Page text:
Continue reading "Google Cloud’s LA region goes online"
today launched two new Azure
regions in China. These new regions, China North 2 in Beijing and China East 2 in Shanghai, are now generally available and will complement the existing two regions Microsoft operates in the country (with the help of its local partner, 21Vianet
As the first international cloud provider in China when it launched its first region there in 2014, Microsoft has seen rapid growth in the region and there is clearly demand for its services there. Unsurprisingly, many of Microsoft’s customers in China are other multinationals that are already betting on Azure for their cloud strategy. These include the likes of Adobe, Coke, Costco, Daimler, Ford, Nuance, P&G, Toyota and BMW
In addition to the new China regions, Microsoft also today launched a new availability zone for its region in the Netherlands. While availability zones have long been standard among the big cloud providers, Azure
Continue reading "Microsoft launches two new Azure regions in China"
service has been giving companies a managed database service in the cloud for some time. Mongo deals with all the heavy lifting behind the scenes, relieving the developer of creating it all themselves. Today the company announced it was taking that a step further by allowing customers to have granular control over where the data lives with a new feature called Global Clusters.
This allows companies to choose a cloud provider, then move data from a MongoDB
database running in Atlas to any location in the world. As MongoDB CTO and co-founder, Eliot Horowitz explained, it doesn’t matter who the cloud provider is, you can set a data location policy, select a cloud vendor and data center location, and see what the results will look like on a graphical representation of the world map. When you give the OK, Mongo moves the data automatically for you in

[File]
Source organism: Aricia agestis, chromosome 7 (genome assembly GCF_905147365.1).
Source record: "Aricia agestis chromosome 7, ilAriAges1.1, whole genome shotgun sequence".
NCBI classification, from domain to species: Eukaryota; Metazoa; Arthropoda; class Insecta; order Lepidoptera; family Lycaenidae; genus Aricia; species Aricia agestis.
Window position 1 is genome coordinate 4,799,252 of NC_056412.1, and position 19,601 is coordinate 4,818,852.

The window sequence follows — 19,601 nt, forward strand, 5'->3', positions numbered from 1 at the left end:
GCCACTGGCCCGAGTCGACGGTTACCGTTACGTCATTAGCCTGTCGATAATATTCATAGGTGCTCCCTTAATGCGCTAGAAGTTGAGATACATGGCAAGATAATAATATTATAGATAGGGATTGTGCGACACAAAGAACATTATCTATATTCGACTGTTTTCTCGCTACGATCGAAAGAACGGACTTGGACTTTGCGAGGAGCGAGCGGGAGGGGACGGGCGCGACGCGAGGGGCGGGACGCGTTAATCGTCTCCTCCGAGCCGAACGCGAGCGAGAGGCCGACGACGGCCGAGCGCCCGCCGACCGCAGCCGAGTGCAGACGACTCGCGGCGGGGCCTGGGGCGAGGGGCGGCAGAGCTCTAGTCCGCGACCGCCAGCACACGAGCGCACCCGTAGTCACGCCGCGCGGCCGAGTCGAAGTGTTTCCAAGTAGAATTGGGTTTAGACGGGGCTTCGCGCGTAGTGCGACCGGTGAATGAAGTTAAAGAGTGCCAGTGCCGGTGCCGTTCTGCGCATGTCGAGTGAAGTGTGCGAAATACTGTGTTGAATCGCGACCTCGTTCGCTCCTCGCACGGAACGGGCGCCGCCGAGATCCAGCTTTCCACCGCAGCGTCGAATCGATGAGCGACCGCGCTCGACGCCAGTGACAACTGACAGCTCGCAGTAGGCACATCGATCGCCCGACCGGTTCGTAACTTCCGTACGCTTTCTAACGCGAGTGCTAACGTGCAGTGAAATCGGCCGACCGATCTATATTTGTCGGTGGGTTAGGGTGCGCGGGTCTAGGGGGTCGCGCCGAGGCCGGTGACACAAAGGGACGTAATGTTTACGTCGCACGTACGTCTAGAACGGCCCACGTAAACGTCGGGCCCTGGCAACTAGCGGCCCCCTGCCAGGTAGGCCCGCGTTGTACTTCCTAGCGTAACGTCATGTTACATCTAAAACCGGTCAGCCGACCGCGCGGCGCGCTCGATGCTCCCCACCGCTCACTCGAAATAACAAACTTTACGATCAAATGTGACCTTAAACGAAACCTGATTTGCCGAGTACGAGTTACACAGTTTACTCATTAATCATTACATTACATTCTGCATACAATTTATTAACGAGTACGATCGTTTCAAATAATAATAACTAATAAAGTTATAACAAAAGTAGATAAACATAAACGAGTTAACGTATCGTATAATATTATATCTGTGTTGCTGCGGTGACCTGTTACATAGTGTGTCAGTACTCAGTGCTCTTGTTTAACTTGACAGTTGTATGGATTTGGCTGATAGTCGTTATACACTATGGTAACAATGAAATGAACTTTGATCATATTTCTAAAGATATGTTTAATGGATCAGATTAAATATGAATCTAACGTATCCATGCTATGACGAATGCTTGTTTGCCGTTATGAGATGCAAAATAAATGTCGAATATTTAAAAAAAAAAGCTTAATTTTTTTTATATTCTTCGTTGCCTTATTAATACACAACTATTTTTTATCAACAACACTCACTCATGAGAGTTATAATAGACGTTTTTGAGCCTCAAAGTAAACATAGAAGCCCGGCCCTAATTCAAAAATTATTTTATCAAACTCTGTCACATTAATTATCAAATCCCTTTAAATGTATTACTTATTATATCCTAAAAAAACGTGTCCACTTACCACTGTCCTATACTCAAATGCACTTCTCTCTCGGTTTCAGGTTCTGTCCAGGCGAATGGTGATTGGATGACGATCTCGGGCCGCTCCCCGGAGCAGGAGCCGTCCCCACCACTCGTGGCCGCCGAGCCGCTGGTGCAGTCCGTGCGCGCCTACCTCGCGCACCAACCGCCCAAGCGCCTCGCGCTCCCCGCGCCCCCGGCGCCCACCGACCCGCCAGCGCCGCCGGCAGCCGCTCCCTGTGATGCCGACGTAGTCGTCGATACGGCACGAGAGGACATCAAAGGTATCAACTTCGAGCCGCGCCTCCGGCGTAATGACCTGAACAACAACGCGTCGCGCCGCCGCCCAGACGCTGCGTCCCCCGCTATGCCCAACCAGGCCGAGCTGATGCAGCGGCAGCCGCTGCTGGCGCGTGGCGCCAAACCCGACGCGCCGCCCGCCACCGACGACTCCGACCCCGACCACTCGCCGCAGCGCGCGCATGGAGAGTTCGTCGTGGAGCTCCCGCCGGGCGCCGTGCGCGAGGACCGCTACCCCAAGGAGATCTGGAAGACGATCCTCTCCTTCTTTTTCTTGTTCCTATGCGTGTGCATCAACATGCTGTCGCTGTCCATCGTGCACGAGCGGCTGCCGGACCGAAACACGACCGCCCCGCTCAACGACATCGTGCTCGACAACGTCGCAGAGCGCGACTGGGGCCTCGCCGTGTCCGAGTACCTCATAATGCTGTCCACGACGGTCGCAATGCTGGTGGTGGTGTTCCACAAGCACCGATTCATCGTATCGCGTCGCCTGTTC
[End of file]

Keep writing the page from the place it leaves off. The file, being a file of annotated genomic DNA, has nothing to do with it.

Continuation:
Continue reading "MongoDB launches Global Clusters to put geographic data control within reach of anyone"
, a continuous integration and delivery platform built for the Kubernetes container ecosystem, today announced that it has raised an $8 million Series B round led by M12
, Microsoft’s venture fund. Viola Ventures, Hillsven and CEIF also participated in this round, which brings the company’s total funding to $15.1 million.
In a market where there are seemingly more CI/CD platforms every day, Codefresh sets itself apart thanks to its focus on Kubernetes, which is now essentially the de facto standard for container orchestration services and which is seeing a rapid growth in adoption. The service promises that it can help developers to automate their application deployments to Kubernetes and that teams will see “up to 24X faster development times.” That number seems a bit optimistic, but the whole point of adoption Kubernetes and CI/CD is obviously to speed up the development and deployment process.
Continue reading "Codefresh raises $8M Series B round for its container-centric CI/CD platform"
is giving developers a new storage option in its cloud. Cloud Filestore
, which will launch into beta next month
, essentially offers a fully managed network attached storage (NAS) service in the cloud. This means that companies can now easily run applications that need a traditional file system interface on the Google Cloud Platform.
Traditionally, developers who wanted access to a standard file system over the kind of object storage and database options that Google already offered had to rig up a file server
with a persistent disk. Filestore does away with all of this and simply allows Google Cloud users to spin up storage as needed.
The promise of Filestore is that it offers high throughput, low latency and high IOPS. The service will come in two tiers: premium and standard. The premium tier will cost $0.30 per GB and month and promises a throughput speed